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2 the challenges for financial regulation the global

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2.The challenges for financial regulationThe (global) developments in financial services industries have generally led to improvedoutcomes in terms of more efficient financial services provision, greater diversity offinancial services, and greater access to financial services.Economiesconsumers andfirms alikehave greatly benefited.Yet, these developments are also leading to newchallenges facing financial sector regulators and other policy makers.These challengesrelate in large part to financial stability as new, possibly systemic risks arise.Stability is,however, not the only concern of policy makers. New issues also have come up in termsof making financial markets function properly, in the sense of delivering the best possiblefinancial services at the lowest cost to an as wide as possible set of consumers.For both stability and efficiency purposes, there has consequently been a parallel trend toadapt regulations and adopt new regulations in some areas (”re-regulation”) to assurewell-functioning financial systems and markets.The design and applicability of thesenew regulations have been subject to many discussions. Issues arising have been various,but include: the overall approach to financial sector regulation and supervision in light ofchanges in the special nature of banks; competition policy in financial intermediation;consumer protection; the costs of regulation; and further harmonization of rules andpractices. I will discuss these issues in turn, focusing in the next section more specificallyon the issues facing developing countries.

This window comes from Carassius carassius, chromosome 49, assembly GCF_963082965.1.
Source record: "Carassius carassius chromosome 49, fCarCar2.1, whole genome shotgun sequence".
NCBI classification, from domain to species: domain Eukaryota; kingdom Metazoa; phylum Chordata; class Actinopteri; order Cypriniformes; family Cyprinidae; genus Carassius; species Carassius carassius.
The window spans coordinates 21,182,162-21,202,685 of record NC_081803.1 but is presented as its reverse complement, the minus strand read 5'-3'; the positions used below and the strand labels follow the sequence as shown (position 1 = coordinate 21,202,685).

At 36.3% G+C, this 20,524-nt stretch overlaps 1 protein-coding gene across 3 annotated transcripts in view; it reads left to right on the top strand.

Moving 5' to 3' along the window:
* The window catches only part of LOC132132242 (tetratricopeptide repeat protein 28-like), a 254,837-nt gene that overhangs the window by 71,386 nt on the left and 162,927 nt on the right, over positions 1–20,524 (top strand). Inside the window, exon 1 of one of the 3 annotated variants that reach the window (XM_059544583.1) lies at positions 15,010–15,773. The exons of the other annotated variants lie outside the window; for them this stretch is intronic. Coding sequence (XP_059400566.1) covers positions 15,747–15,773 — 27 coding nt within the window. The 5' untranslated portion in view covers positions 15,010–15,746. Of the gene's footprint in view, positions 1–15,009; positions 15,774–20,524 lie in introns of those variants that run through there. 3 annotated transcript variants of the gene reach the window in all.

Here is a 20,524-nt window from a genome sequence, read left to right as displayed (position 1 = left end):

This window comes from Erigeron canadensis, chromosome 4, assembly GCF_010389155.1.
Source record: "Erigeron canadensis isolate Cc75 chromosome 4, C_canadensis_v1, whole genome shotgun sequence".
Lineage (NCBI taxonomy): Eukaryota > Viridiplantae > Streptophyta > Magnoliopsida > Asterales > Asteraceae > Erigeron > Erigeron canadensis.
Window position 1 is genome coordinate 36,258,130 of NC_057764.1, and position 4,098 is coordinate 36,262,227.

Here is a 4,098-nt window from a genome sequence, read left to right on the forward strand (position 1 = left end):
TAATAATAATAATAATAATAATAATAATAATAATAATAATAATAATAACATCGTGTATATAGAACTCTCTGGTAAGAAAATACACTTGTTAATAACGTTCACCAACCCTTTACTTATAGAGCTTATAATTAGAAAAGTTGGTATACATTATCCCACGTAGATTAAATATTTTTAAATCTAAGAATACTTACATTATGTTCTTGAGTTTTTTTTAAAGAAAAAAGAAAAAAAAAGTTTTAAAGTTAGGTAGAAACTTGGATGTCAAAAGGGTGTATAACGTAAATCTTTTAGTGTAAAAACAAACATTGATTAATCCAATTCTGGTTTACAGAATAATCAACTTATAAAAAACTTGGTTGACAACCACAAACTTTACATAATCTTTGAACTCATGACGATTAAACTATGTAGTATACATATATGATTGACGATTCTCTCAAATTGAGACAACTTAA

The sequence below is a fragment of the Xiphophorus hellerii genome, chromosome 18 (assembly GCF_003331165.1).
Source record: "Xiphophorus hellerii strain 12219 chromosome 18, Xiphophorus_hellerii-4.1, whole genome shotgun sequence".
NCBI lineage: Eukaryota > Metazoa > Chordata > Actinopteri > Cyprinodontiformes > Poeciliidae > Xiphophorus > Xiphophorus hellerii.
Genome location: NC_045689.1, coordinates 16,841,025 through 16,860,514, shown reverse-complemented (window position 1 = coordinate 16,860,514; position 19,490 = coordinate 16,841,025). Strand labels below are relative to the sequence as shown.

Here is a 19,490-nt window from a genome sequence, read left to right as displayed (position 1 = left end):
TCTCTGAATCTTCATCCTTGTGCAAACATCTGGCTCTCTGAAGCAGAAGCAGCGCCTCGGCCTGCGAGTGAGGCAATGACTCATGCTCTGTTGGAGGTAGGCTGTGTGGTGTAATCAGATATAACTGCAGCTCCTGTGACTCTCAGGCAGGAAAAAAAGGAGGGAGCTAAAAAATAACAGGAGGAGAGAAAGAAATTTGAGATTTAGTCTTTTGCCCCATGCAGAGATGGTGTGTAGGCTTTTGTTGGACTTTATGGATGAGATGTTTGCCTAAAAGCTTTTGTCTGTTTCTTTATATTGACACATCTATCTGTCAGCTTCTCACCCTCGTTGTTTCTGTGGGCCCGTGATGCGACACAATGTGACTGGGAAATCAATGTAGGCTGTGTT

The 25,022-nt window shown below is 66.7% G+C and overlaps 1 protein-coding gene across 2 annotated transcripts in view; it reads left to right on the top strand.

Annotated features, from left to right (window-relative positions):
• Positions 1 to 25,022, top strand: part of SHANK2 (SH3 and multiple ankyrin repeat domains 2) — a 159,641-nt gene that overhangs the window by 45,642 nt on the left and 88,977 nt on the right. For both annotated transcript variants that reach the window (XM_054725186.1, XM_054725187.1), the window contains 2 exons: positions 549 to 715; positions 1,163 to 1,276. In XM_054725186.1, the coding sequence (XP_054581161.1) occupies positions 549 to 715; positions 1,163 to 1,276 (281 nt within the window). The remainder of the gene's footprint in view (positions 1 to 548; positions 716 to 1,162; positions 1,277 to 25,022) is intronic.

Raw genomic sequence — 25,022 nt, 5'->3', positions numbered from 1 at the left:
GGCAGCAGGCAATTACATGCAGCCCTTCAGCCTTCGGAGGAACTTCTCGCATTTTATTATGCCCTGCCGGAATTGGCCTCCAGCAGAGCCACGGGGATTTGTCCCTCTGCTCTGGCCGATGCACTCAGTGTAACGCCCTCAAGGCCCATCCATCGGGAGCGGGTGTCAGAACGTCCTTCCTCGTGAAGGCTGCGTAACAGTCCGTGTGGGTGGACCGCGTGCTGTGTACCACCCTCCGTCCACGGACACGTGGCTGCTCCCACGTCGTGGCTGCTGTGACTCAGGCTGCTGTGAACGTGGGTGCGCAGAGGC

82.1 Overall approach and the (special) role of banks.Liberalization has meant thatbanks and other financial institutions have moved from being under close control withlittle competition to having to satisfy minimum prudential standards with more generalsupervisory oversight and enforcement of good internal risk management practices.Inmost countries and circumstances, these approaches have led to greater stability; in mostdeveloped countries banks and other financial institutions have been able to withstandseveral large shocks over the last decade (e.g., the late 1990s’ global financial crises, thebursting of the internet bubble) relatively unscathed.Yet, in the first earlier phases ofliberalization and in both developed and developing countries, liberalization hascontributed to vulnerabilities and even led to financial crises.Some of this was asfinancial markets’ participants and supervisors only slowly “learned” the new world, butsome was also due to ill-designed financial liberalization efforts.More recently, some(near systemic) financial crises have been triggered by failures of non-bank financialinstitutions, such as hedge funds and large corporations engaged in financial transactions,showing that risks can easily arise from (or migrate to) subsectors falling outside thetraditional financial system.

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